Customising MEI for lute tablature

The Goldsmiths Computing team of Transforming Musicology holds a good deal of collected wisdom—and data—on encoding tablature sources for the lute. The ECOLM project (An Electronic Corpus of Lute Music) has so far enjoyed three phases of development during which an encoding method for lute tablature, TabCode, has been devised, a large corpus of sources has been encoded, and experiments have been carried out using optical music recognition and crowd-sourced corrections.

For Transforming Musicology's early music research strand we're interested in encoding mixed lute tablature/mensural/common practice notation documents. During the second phase of ECOLM, Frans Wiering (who is now our international co-investigator) did some work on an XML version of TabCode which we've taken as a starting point for customising the Music Encoding Initiative (MEI) guidelines to allow encoding lute tablature. As MEI already includes an extensive element vocabulary for common practice notation, and provisions for mensural notation, using it as a base and adding some elements specific to lute tablature seems a good approach to take.

David Lewis and I worked closely together on this. We took a few short excerpts of TabCode and began trying to re-encode them using just the vocabulary in the MEI guidelines. While MEI does make provision for guitar chord tablature (those little diagrams of the fret board that indicate which strings should be stopped at which frets), it doesn't provide anything suitable for lute tablature. Lute tablature is written on stave lines where each line represents a course on the instrument. Onto the lines are notated symbols indicated at which fret the course should be stopped. In some notations, those symbols are numbers (common in Italian sources) and in other notations they are letters (common in French sources). Above the stave, rhythmic symbols are notated which indicate the rhythm of the group of vertically aligned fret symbols below them. The image shows an example of some Italian tablature (from Gagliarda Prima printed in Primo Libro d'Intavolatura de balli by Giovanni Maria Radino in 1592):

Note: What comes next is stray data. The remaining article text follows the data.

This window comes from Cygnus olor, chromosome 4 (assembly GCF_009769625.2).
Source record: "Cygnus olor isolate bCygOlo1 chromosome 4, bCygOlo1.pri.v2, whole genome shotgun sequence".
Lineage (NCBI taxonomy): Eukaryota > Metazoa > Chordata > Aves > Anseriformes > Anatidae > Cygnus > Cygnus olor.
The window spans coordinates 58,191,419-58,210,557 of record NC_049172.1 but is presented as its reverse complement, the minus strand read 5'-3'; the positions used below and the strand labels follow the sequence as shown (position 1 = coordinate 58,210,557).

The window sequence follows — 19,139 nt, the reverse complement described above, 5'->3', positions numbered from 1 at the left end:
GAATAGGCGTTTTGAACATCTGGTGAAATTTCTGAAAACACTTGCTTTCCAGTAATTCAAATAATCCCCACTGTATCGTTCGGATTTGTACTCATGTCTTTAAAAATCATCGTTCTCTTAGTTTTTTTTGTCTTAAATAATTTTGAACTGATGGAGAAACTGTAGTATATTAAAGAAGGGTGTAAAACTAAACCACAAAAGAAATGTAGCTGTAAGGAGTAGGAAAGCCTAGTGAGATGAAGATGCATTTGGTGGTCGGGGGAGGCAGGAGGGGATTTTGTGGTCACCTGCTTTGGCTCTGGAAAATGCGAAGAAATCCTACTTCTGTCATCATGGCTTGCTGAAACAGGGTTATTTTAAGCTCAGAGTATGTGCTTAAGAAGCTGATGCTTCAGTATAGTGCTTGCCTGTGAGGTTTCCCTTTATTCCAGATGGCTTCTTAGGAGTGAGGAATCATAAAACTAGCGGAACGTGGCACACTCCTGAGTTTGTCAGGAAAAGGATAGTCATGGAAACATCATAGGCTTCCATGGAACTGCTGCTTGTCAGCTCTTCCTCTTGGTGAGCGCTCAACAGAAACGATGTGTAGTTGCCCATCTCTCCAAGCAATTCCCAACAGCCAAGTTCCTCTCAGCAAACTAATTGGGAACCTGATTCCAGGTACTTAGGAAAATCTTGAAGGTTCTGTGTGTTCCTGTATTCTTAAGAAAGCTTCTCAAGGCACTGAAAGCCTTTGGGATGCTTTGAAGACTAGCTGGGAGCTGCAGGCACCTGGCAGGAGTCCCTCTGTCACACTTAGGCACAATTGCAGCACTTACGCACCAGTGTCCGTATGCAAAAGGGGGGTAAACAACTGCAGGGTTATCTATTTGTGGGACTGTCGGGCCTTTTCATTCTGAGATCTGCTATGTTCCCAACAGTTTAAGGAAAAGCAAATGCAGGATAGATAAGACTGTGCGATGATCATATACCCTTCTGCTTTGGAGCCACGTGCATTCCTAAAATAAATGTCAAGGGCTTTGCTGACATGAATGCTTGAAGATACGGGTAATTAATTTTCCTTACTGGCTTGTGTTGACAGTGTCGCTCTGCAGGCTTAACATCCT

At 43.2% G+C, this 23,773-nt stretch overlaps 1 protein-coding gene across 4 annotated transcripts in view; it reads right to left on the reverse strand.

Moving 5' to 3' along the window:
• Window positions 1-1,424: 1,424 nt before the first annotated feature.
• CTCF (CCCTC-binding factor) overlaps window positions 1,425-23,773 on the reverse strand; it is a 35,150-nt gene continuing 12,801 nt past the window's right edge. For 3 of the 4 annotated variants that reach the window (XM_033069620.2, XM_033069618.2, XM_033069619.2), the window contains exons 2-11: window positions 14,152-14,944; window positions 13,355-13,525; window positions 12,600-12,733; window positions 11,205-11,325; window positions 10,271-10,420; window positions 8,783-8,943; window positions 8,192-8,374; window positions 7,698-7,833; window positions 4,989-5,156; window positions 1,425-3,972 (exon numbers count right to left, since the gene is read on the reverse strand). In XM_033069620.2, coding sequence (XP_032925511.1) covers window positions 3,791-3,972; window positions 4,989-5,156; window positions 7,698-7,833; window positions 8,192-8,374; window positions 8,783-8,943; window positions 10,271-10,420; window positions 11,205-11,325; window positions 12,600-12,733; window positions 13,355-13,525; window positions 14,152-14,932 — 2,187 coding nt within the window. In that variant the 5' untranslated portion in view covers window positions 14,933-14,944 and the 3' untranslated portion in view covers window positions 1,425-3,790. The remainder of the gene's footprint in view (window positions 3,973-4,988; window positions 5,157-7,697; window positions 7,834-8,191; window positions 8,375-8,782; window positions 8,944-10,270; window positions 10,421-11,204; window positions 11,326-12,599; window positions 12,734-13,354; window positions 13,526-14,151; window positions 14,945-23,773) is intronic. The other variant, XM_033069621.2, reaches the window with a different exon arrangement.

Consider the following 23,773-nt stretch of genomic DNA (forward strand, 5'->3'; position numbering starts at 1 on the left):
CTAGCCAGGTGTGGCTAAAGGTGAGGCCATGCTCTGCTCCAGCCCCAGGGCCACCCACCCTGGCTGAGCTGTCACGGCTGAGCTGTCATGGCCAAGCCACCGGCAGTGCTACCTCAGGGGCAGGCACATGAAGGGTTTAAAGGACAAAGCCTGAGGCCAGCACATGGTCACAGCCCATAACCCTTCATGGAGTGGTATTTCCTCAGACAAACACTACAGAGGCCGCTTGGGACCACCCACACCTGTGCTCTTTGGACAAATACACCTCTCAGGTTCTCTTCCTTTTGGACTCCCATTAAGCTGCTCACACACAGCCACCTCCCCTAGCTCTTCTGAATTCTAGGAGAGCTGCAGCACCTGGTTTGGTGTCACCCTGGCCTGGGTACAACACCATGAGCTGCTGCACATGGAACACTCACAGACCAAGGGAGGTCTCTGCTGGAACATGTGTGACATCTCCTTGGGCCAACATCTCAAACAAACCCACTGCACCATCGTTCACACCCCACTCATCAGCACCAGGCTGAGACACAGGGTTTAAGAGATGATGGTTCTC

Italian lute tablature: Gagliarda Prima

And here's an excerpt of the MEI we used to encode this:

<tabChord xml:id="c-8378ca3a-daa3-11e3-bc12-0021ccd2abe3">
  <rhythmSign xml:id="rs-99bad9b4-daa3-11e3-a9d4-0021ccd2abe3" symbol="H" />
<tabChord xml:id="c-8542877a-daa3-11e3-a2c8-0021ccd2abe3">
  <rhythmSign xml:id="rs-9b9882ea-daa3-11e3-b7eb-0021ccd2abe3" symbol="Q" />
  <tabNote xml:id="tn-59384700-daa3-11e3-a2fa-0021ccd2abe3" course="1">2</tabNote>
  <tabNote xml:id="tn-5b7ac272-daa3-11e3-985a-0021ccd2abe3" course="2">3</tabNote>
  <tabNote xml:id="tn-5bcdb84c-daa3-11e3-ba4e-0021ccd2abe3" course="3">3</tabNote>
  <tabNote xml:id="tn-5c00ebfe-daa3-11e3-970e-0021ccd2abe3" course="4">0</tabNote>
<barLine xml:id="bl-45f80d0a-daa9-11e3-a7de-0021ccd2abe3" rend="single" />

As you can see, we've added a few elements for tablature:

This represents a collection of vertically aligned, and simultaneously sounded pitches.
This encodes the durarion of a <tabChord>. When a chord has no indicated duration in lute tablature, it's duration is taken to be that of the previously notated rhythm sign.
This encodes a single note. The @course attribute gives the course, by number, to be played. The element then allows either text content for the actual symbol found in the source, or the symbol may be encoded in a @symbol attribute. <tabNote> also allows a @fret attribute for cases where the symbol/fret relationship is not obvious.